LOS ANGELES -- A lawsuit filed against Hyundai Motor America alleges that the automaker installed faulty clutches in 2003 model Tiburon coupes but refuses to honor warranty claims for them.
The suit, filed in federal court in Los Angeles, contends that Tiburon owners had warranty claims that were denied on manual-transmission vehicles with less than 30,000 miles on the odometer.
Lawyers may expand the suit to include 2004 model Tiburons as well.
The lawsuit could be a black eye for Hyundai, which has been among the leaders in the J.D. Power Initial Quality Study for the past three years.
The stricter Vehicle Dependability Index - which measures problems during the first three years of ownership, rather than the 90-day period of the initial quality survey - will be released this week.
Many of the plaintiffs are outraged that Hyundai promotes a 10-year/100,000-mile powertrain warranty but won't pay to repair clutches expiring well before that. Replacement of a clutch can cost as much as $2,000 in parts and labor.
The lawsuit alleges Hyundai knew the clutches installed in Tiburons with 2.7-liter engines were inferior.
Plaintiffs' attorneys are seeking class-action status for the suit.
According to the National Highway Traffic Safety Administration's Web site, Hyundai issued a service bulletin about revised clutch components for the Tiburon's manual transmission. Another bulletin instructed technicians in the installation of the dual mass flywheel and clutch disc assembly. A third discussed the repair policy for the manual transmission.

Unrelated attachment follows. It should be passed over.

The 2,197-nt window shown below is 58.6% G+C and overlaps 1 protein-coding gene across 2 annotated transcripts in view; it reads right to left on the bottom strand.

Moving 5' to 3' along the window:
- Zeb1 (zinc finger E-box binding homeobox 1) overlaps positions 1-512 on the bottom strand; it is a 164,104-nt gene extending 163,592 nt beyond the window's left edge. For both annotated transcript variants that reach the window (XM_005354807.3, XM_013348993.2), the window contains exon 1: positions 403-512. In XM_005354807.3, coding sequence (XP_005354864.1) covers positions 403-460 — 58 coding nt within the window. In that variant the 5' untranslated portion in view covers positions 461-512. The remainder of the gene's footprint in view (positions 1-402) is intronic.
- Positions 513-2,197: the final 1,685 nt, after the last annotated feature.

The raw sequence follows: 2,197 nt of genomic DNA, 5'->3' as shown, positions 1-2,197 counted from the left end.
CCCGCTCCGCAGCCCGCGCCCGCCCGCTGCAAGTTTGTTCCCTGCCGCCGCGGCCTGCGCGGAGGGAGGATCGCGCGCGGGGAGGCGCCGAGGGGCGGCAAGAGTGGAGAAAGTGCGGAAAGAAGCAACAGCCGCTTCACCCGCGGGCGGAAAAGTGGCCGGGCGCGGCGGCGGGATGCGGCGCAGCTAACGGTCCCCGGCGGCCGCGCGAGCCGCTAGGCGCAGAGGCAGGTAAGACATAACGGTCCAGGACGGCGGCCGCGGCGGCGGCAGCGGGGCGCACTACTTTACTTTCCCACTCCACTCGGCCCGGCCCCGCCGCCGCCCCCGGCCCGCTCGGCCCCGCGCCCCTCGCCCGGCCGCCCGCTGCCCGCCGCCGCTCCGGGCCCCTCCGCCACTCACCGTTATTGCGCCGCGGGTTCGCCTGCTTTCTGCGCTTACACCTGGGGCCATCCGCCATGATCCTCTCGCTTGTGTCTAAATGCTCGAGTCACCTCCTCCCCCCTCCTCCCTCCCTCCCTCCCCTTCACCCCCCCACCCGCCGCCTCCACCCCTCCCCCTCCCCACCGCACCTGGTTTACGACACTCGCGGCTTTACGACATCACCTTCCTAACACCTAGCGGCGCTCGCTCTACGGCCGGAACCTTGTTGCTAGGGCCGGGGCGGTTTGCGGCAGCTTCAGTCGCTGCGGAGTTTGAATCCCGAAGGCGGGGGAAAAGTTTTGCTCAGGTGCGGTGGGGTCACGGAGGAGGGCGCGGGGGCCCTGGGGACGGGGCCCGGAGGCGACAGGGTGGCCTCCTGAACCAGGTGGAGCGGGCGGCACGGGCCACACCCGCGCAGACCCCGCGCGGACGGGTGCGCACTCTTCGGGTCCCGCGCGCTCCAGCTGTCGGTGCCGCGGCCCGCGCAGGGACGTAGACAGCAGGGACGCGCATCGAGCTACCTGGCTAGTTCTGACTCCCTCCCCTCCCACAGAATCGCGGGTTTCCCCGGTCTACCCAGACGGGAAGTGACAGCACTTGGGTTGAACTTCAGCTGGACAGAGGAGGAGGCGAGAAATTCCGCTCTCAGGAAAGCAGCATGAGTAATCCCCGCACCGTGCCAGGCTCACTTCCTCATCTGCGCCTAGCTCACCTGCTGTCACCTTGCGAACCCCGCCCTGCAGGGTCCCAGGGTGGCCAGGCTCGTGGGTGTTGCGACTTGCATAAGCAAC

"There is a recognized failure rate for any component part," said plaintiff lawyer Eric Gibbs, partner with Girard Gibbs in San Francisco. "We believe that Hyundai greatly exceeded that in terms of repairs. They have redesigned the clutch and flywheel mechanisms in the newer models, and we are not seeing the complaint rate of the earlier ones."
Hyundai spokesman Miles Johnson said Hyundai does not honor clutch replacement claims because "the clutch is considered a regular wear item."
He added: "They wear out and need to be replaced depending on how the car is driven, just like brakes or tires. Dealers are not refusing warranty repairs on Tiburon clutches. They are evaluating them on a case-by-case basis. It all depends on the technician's inspection."
Johnson couldn't say how many warranty claims had been honored.
Bill Parfitt Jr., of Pasadena, Md., has a 2004 Tiburon and is trying to join the class-action suit. His first clutch blew at 16,500 miles. He lost his second clutch just 4,000 miles later, and he had to replace the flywheel, too.
Hyundai refused to honor the warranty in either case, although the dealer sold Parfitt the parts at cost.
"I'm 47 years old, driving clutches my whole life, and I've never worn out a clutch," Parfitt said in an interview. "The clutch didn't just slip a little bit and get worse; it just went out in the middle of downtown Baltimore. And Hyundai says it's a wear item. I've never been treated so stupidly in all my life."
You may e-mail Mark Rechtin at [email protected]